VIP Products LLC v. Jack Daniel's Properties Incorporated, No. 2:2014cv02057 - Document 47 (D. Ariz. 2015)
Court Description: ORDER granting 31 Motion to Amend/Correct. VIP shall file its amended documents on or before 5/20/2015. Signed by Judge David G Campbell on 5/15/2015.(DGC, nvo)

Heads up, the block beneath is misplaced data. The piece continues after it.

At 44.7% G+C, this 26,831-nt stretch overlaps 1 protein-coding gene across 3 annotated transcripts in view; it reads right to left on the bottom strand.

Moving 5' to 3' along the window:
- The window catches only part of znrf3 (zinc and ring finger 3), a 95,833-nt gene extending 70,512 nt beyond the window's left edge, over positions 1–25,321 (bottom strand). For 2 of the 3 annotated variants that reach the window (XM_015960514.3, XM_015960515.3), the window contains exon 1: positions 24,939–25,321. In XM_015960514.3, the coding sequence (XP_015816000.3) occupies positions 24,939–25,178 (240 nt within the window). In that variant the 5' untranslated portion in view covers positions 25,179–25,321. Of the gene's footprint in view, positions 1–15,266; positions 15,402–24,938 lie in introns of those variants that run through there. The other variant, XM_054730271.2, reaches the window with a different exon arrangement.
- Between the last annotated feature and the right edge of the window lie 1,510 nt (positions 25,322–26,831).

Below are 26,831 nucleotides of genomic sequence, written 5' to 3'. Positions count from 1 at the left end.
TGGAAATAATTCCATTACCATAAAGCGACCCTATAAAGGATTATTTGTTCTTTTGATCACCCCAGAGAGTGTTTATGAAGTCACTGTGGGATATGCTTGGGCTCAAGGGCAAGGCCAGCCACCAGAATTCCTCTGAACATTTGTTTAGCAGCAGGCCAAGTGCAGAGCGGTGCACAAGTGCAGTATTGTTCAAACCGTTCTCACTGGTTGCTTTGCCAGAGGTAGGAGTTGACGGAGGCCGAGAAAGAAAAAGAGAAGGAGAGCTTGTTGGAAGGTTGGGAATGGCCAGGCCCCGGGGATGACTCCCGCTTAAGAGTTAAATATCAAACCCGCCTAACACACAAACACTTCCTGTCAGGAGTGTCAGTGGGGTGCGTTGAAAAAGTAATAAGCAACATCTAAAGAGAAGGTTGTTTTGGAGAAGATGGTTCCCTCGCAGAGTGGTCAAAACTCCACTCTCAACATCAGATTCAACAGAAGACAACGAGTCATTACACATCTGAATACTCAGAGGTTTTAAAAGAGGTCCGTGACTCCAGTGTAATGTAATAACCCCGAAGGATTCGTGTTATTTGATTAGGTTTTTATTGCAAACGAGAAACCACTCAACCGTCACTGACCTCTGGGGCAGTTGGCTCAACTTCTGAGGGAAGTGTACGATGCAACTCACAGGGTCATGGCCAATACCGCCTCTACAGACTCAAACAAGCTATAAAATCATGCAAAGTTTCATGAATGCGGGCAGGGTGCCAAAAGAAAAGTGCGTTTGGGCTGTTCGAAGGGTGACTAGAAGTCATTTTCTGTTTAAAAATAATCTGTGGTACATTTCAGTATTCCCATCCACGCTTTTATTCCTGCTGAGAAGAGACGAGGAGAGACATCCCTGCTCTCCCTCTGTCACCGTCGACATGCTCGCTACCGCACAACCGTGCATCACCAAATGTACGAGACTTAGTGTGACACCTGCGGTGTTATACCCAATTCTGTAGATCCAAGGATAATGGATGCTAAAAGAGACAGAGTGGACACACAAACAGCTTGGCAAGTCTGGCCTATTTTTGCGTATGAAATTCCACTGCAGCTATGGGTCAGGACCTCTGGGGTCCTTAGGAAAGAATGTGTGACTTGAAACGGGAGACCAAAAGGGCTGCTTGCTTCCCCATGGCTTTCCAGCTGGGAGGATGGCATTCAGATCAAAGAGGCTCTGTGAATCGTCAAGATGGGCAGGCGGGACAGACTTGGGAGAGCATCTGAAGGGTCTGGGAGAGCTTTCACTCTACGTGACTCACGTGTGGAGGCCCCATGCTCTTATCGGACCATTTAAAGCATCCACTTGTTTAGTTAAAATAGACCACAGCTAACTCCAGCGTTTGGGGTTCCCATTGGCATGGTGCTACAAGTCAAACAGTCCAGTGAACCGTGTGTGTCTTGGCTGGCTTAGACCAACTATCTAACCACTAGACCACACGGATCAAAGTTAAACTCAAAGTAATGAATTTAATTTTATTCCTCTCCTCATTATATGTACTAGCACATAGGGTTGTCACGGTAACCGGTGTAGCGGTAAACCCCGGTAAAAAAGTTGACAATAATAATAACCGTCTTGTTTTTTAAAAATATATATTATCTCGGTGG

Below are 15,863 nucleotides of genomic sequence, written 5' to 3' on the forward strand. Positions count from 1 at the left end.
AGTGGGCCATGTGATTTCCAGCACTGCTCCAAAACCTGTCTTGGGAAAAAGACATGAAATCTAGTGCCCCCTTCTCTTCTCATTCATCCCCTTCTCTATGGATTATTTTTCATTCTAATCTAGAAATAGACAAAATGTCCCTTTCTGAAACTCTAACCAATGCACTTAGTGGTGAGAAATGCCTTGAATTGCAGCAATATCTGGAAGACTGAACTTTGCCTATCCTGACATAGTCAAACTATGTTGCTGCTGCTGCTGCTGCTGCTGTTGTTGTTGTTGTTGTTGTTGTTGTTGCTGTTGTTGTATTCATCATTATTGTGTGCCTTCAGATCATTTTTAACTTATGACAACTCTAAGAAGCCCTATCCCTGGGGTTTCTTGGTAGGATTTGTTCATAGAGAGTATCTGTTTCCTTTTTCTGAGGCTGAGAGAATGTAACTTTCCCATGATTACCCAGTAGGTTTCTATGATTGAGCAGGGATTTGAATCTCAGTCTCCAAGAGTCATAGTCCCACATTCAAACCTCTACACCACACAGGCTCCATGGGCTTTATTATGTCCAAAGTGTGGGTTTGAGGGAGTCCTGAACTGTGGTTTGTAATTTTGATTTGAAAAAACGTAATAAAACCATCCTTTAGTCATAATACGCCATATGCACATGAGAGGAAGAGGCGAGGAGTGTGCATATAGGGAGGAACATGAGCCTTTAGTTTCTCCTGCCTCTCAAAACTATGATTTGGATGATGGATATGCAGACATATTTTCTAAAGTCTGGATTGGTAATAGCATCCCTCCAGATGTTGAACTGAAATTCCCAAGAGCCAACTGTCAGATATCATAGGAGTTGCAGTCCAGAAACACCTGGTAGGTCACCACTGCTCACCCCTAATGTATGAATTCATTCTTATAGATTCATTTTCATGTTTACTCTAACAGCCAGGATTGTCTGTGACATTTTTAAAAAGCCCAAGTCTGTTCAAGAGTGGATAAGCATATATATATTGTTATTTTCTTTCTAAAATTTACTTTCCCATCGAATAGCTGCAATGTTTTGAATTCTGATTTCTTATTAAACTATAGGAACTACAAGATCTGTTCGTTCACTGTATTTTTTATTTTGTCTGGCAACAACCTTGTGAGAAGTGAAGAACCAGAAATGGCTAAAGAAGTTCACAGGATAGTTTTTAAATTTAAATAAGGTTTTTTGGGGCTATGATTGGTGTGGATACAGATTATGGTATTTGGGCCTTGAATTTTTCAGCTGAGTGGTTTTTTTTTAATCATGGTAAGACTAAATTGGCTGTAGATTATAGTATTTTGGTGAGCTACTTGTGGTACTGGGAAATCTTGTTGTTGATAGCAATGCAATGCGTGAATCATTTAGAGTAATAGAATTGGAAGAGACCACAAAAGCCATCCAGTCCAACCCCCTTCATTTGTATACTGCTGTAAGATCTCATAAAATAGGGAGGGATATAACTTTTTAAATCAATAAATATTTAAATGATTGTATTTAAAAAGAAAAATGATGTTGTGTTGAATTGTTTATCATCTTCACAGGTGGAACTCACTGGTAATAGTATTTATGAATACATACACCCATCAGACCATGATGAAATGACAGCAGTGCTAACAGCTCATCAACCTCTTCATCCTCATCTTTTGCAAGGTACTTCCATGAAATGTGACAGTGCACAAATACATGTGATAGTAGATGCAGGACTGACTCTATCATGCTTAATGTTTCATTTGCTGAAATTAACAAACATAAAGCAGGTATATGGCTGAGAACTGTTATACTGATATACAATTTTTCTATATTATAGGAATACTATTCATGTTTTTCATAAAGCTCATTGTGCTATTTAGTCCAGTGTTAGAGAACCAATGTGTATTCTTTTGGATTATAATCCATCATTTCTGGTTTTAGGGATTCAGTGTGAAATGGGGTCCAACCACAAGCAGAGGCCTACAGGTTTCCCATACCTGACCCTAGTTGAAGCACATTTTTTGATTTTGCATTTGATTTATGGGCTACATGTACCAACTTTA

VIP Products LLC v. Jack Daniel's Properties Incorporated 1 Doc. 47 WO 2 3 4 5 6 IN THE UNITED STATES DISTRICT COURT 7 FOR THE DISTRICT OF ARIZONA 8 9 VIP Products LLC, No. CV-14-02057-PHX-DGC Plaintiff, 10 11 v. 12 ORDER Jack Daniel’s Properties Inc., 13 Defendant. 14 15 16 Plaintiff VIP Products, LLC has moved to amend its pleadings. Doc. 31. 17 Defendant Jack Daniel’s Properties, Inc. opposes the motion, arguing that the proposed 18 amendments are futile, VIP delayed unduly in seeking leave to amend, and granting leave 19 to amend would prejudice Jack Daniel’s. Doc. 36. The Court will grant the motion to 20 amend. 21 I. Background. 22 VIP Products, LLC designs and manufactures toys for dogs. Many of these dog 23 toys are humorous in nature, including squeaky toys in the form of beer bottles and green 24 aliens. In July of 2013, VIP introduced its latest invention, the “Bad Spaniels” “durable 25 rubber squeaky novelty dog toy.” Doc. 1, ¶ 9. The Bad Spaniels toy is in the shape of a 26 liquor bottle and features a wide-eyed spaniel over the words “Bad Spaniels, the Old No. 27 2, on your Tennessee Carpet.” The design for the Bad Spaniels toy has many similarities 28 to the bottle design for Jack Daniel’s Tennessee Sour Mash Whiskey (“Old No. 7 Dockets.Justia.com 1 Brand”). These similarities include the shape of the product, the use of white lettering 2 over a black background, and font styles. Id., ¶ 12. Nevertheless, the packaging for the 3 Bad Spaniels toy states: “This product is not affiliated with Jack Daniel’s.” Id. 4 Jack Daniel’s Properties, Inc. (“Jack Daniel’s”) was not amused, and promptly 5 demanded that VIP stop selling the new toy. On September 16, 2014, VIP responded by 6 filing this suit and seeking a declaratory judgment that its use of the Bad Spaniels name 7 and mark “does not infringe or dilute any claimed trademark rights that Defendant may 8 claim in any ‘Jack Daniel’s’ trademark for its Tennessee sour mash whiskey and/or any 9 other product.” Doc. 1, ¶ 16. Jack Daniel’s counterclaimed that the Bad Spaniels toy 10 infringes and dilutes Jack Daniel’s trademark and trade dress. Doc. 12. In its answer to 11 Jack Daniel’s counterclaims, VIP argued that the Bad Spaniels toy was a protected 12 parody of the Jack Daniel’s mark. Doc. 20, ¶ 67. 13 On March 23, 2015, and before the amendment deadline set in the Court’s Case 14 Management Order (Doc. 25), VIP requested leave to amend its complaint. The amended 15 complaint would add a second and third claim for relief. The second claim requests a 16 declaratory judgment that Jack Daniel’s trade dress and bottle design are not entitled to 17 trademark protection because they are functional and non-distinctive. Doc. 31-1, ¶¶ 50- 18 56. The third claim asks the Court to cancel Jack Daniel’s trademark registration “for the 19 three-dimensional configuration of a square shape bottle container . . . for distilled 20 spirits” that represents Jack Daniel’s bottle design. 21 § 1119). VIP has also sought leave to amend its answer to Jack Daniel’s counterclaims. 22 Among other defenses, the amended answer states that Jack Daniel’s counterclaims are 23 barred because Jack Daniel’s trademark and trade dress are “not entitled to protection.” 24 Doc. 31-2, ¶ 66. 25 II. Id., ¶ 57-62 (citing 15 U.S.C. Legal Standard. 26 Rule 15 makes clear that the Court “should freely give leave [to amend] when 27 justice so requires.” Fed. R. Civ. P. 15(a)(2). The policy in favor of leave to amend must 28 not only be heeded, see Foman v. Davis, 371 U.S. 178, 182 (1962), it must be applied -2- 1 with “extreme liberality,” see Owens v. Kaiser Found. Health Plan, Inc., 244 F.3d 708, 2 712 (9th Cir. 2001). “A trial court may deny such a motion if permitting an amendment 3 would prejudice the opposing party, produce an undue delay in the litigation, or result in 4 futility for lack of merit.” Jackson v. Bank of Hawaii, 902 F.2d 1385, 1387 (9th Cir. 5 1990) (citing Foman, 371 U.S. at 182). Generally, the consideration of a motion to 6 amend “should be performed with all inferences in favor of granting the motion.” Griggs 7 v. Pace Am. Group, Inc., 170 F.3d 877, 880 (9th Cir. 1999). 8 III. 9 Analysis. A. Futility. 10 In the amended complaint, VIP alleges that the design or “trade dress” of a Jack 11 Daniel’s bottle of whiskey is functional and not distinctive.1 For that reason, VIP claims, 12 the Jack Daniel’s bottle design is not entitled to trademark protection and the Court 13 should cancel its trademark registration. Doc. 31-1, ¶¶ 50-62. Jack Daniel’s argues that 14 these claims are futile because: (1) VIP’s amended complaint focuses only on a few 15 elements of the bottle design, as opposed to the overall look, and (2) VIP has failed to 16 allege sufficient facts to support its claim that the bottle design is functional. Doc. 36 at 17 12-14. After reviewing the relevant law, the Court finds that VIP’s amended claims are 18 not futile. 19 “Trade dress refers generally to the total image, design, and overall appearance of 20 a product,” Switchmusic.com, Inc. v. U.S. Music Corp., 416 F. Supp. 2d 812, 819 (C.D. 21 Cal. 2006), and may include the packaging of a product or the design of a bottle, see Fiji 22 Water Co., LLC v. Fiji Mineral Water USA, LLC, 741 F. Supp. 2d 1165, 1172-74 (C.D. 23 Cal. 2010). A product’s trade dress or packaging is protectable under trademark law so 24 long as the trade dress is nonfunctional and distinctive. See Wal-Mart Stores, Inc. v. 25 Samara Bros., 529 U.S. 205, 209-10 (2000); Kendall-Jackson Winery, Ltd. v. E. & J. 26 Gallo Winery, 150 F.3d 1042, 1047 (9th Cir. 1998). “[T]he proper inquiry is not whether 27 1 28 The amended complaint also alleges that Jack Daniel’s bottle design is generic and merely ornamental. These are simply different ways of claiming that the bottle design is not distinctive. -3- 1 individual features of a product are functional or nondistinctive but whether the whole 2 collection of features taken together are functional or nondistinctive.” Kendall-Jackson 3 Winery, Ltd., 150 F.3d at 1050. 4 The trade dress of a product is functional if the trade dress is essential to the use or 5 purpose of the product or affects the cost or quality of the product. Disc Golf Ass’n, Inc. 6 v. Champion Discs, Inc., 158 F.3d 1002, 1006 (9th Cir. 1998) (listing factors for 7 analysis). Alternatively, under the aesthetic functionality test, trade dress is functional if 8 “protection of the [trade dress] as a trademark would impose a significant non-reputation- 9 related competitive disadvantage.” Au-Tomotive Gold, Inc. v. Volkswagen of Am., Inc., 10 457 F.3d 1062, 1072 (9th Cir. 2006) (citing TrafFix Devices, Inc. v. Mktg. Displays, Inc., 11 532 U.S. 23, 32-33 (2001)). This means that trade dress is aesthetically functional when 12 it “‘serve[s] an aesthetic purpose wholly independent of any source-identifying function,’ 13 or in other words, where the consumer is driven to purchase the product based on how it 14 looks.” Fiji Water Co., LLC, 741 F. Supp. 2d at 1173 (quoting Au-Tomotive Gold, Inc., 15 457 F.3d at 1072-74). 16 The trade dress of a product is “distinctive and capable of being protected if it 17 either (1) is inherently distinctive or (2) has acquired distinctiveness through secondary 18 meaning.” Two Pesos, Inc. v. Taco Cabana, Inc., 505 U.S. 763, 769 (1992). Broadly 19 speaking, trade dress is inherently distinctive if it is so “unique, unusual, or unexpected in 20 this market that one can assume without proof that it will automatically be perceived by 21 consumers as an indicator of origin[.]” Fiji Water Co., LLC, 741 F. Supp. 2d at 1176 22 (citing Seabrook Foods, Inc. v. Bar-Well Foods Ltd., 568 F.2d 1342, 1344 (C.C.P.A. 23 1977)). Trade dress may also acquire distinctiveness through secondary meaning, that is, 24 when the trade dress “‘has come through use to be uniquely associated with a specific 25 source.’” Two Pesos, Inc., 505 U.S. at 766 n.4 (quoting Restatement (Third) of Unfair 26 Competition § 13 (1995)). 27 28 -4- 1 VIP’s proposed amended complaint alleges sufficient facts to support its claim 2 that Jack Daniel’s bottle design is functional and not distinctive. VIP alleges that Jack 3 Daniel’s bottle design or trade dress is similar to other companies’ bottles of whiskey, 4 and provides several examples of similar-looking bottles from other companies. Doc. 31- 5 1, ¶¶ 22-23. 6 companies use for whiskey bottles: “(1) a square bottle with a ribbed neck; (2) a black 7 cap; (3) a black neck wrap closure with white printing; and (4) a black front label with 8 white printing.” Id., ¶ 33. VIP claims that the primary significance of these four features 9 is “to identify any distilled spirits, particularly bourbon or other corn based whiskey, 10 VIP then identifies four features that both Jack Daniel’s and other rather than products from the Jack Daniels distillery.” Id., ¶ 36. 11 Under these alleged facts, Jack Daniel’s bottle design is arguably functional. If it 12 is an industry practice to use the four features identified by VIP to identify a product as a 13 distilled-spirits or whiskey product, then granting Jack Daniel’s exclusive use of these 14 features might “impose a significant non-reputation-related competitive disadvantage” on 15 other companies. Au-Tomotive Gold, Inc., 457 F.3d at 1072. Thus, VIP has plausibly 16 alleged that the bottle design used by Jack Daniel’s also “serve[s] an aesthetic purpose 17 wholly independent of any source-identifying function,” and might not be protectable 18 trade dress. Id. at 1073. 19 VIP also plausibly alleges that Jack Daniel’s bottle design is not distinctive. If the 20 four features identified by VIP are common in the liquor industry, then Jack Daniel’s 21 bottle design might not be so “unique, unusual, or unexpected in this market that one can 22 assume without proof that it will automatically be perceived by consumers as an indicator 23 of origin[.]” Fiji Water Co., LLC, 741 F. Supp. 2d at 1176. Also, by alleging that other 24 companies use a similar design and by providing examples of similar-looking bottles, 25 VIP has plausibly alleged that Jack Daniel’s bottle design lacks secondary meaning. 26 Jack Daniel’s argues that VIP’s amended claims are futile because they “focus 27 solely on a few individual elements” of Jack Daniel’s bottle design and do not allege 28 “that the overall combination of elements that comprises the Jack Daniel’s Trade Dress is -5- 1 generic, functional, ornamental, or non-distinctive.” Doc. 36 at 12-13 (emphasis added). 2 The Court cannot agree that the claims would be futile for this reason. The four features 3 identified by VIP describe the shape of the bottle, the color of the cap, the placement and 4 color of the labels, and the color of the writing. By so doing, the four features might well 5 summarize the overall visual impression of Jack Daniel’s bottle design. See Clicks 6 Billiards, Inc. v. Sixshooters, Inc., 251 F.3d 1252, 1259 (9th Cir. 2001) (“[I]t is crucial 7 that [courts] focus not on the individual elements, but rather on the overall visual 8 impression that the combination and arrangement of those elements create.”). 9 Notably, Jack Daniel’s proposed definition of the bottle design is almost the same 10 as VIP’s, except that Jack Daniel’s definition includes the source-identifying words 11 “Tennessee Sour Mash Whiskey,” “Old No. 7,” and “Jack Daniel’s.” Doc. 12, ¶ 6; 12 Doc. 36 at 13. At this stage, the Court cannot conclude that these additional words are 13 sufficient to defeat VIP’s trademark arguments. That question must be addressed on the 14 more complete factual record of summary judgment or trial. The Court concludes that 15 VIP’s amended claims are not futile. 16 B. 17 Jack Daniel’s argues that VIP delayed unduly in seeking leave to amend and that 18 granting leave to amend would prejudice Jack Daniel’s. “[D]elay, by itself, is insufficient 19 to justify denial of leave to amend.” DCD Programs, Ltd. v. Leighton, 833 F.2d 183, 186 20 (9th Cir. 1987). Rather, only where undue delay results in prejudice to the nonmoving 21 party may a court deny leave to amend. United States v. Webb, 655 F.2d 977, 980 (9th 22 Cir. 1981) (citing Howey v. United States, 481 F.2d 1187, 1191 (9th Cir. 1973)). For that 23 reason, the Court will focus on whether granting leave to amend would prejudice Jack 24 Daniel’s.2 Undue Delay & Prejudice. 25 2 26 27 28 The Court also doubts that VIP delayed unduly in seeking leave to amend. Courts have found undue delay where a party seeks leave to amend after discovery has closed, multiple amendments have already been granted, or years have passed since the initial pleadings. See 6 C. Wright, A. Miller, et al., Federal Practice and Procedure § 1488 n.15 (3d ed.). None of these circumstances are present here. Discovery has not yet been completed, this is the first motion to amend, the initial complaint was filed less than a year ago, and amendments was sought within the Court’s deadline. -6- 1 Jack Daniel’s argues that granting leave to amend would prejudice it because: 2 (1) the proposed amendments would dramatically expand the scope of discovery – VIP’s 3 initial claims and defenses were that Bad Spaniels was a parody of Jack Daniel’s while its 4 amended claims and defenses raise the issue of the protectability of Jack Daniel’s trade 5 dress; (2) the deadline for choosing experts has now passed, and Jack Daniel’s would be 6 deprived of the opportunity to choose its experts in light of the amended pleadings; 7 (3) Jack Daniel’s has already used more than half of its permitted number of 8 interrogatories and production requests, and many of these discovery requests “would 9 immediately become worthless” in light of the amended pleadings; (4) VIP had not yet 10 requested any discovery and would have an unfair advantage in having more discovery 11 requests available than Jack Daniel’s after the pleadings have been amended; and (5) the 12 amended pleadings might require Jack Daniel’s to re-depose certain witnesses. Doc. 36 13 at 9-11. 14 The Court finds that granting leave to amend would not unduly prejudice Jack 15 Daniel’s. VIP’s amended claims and defenses are based on the theory that Jack Daniel’s 16 trade dress is not protected because the trade dress is functional and not distinctive. As 17 VIP points out, Jack Daniel’s already raised these issues when it asserted counterclaims 18 for trade dress infringement. See Doc. 12, ¶ 26 (counterclaim for infringement under 15 19 U.S.C. § 1125(a)). To prove trade dress infringement under 15 U.S.C. § 1125(a), Jack 20 Daniel’s must “meet three basic elements: (1) distinctiveness, (2) nonfunctionality, and 21 (3) likelihood of confusion.” Kendall-Jackson Winery, Ltd., 150 F.3d at 1047. Thus, 22 Jack Daniel’s argument that VIP’s proposed amendments “dramatically expand” the 23 scope of discovery is untrue. Jack Daniel’s first raised the issue of the protectability of 24 its trade dress, and VIP should not be prevented from making that issue part of its claims. 25 The Court recognizes that an amendment may increase litigation costs. But the 26 overriding policy of granting leave to amend with “extreme liberality” applies here. 27 Owens, 244 F.3d at 712. 28 discovery to respond to the amended claims, the parties should confer about the issue and To the extent Jack Daniel’s believes it needs additional -7- 1 2 3 4 place a joint conference call to the Court. Doc. 25, ¶ 6. IT IS ORDERED that VIP’s motion to amend (Doc. 31) is granted. VIP shall file its amended documents on or before May 20, 2015. Dated this 15th day of May, 2015. 5 6 7 8 9 10 11 12 13 14 15 16 17 18 19 20 21 22 23 24 25 26 27 28 -8-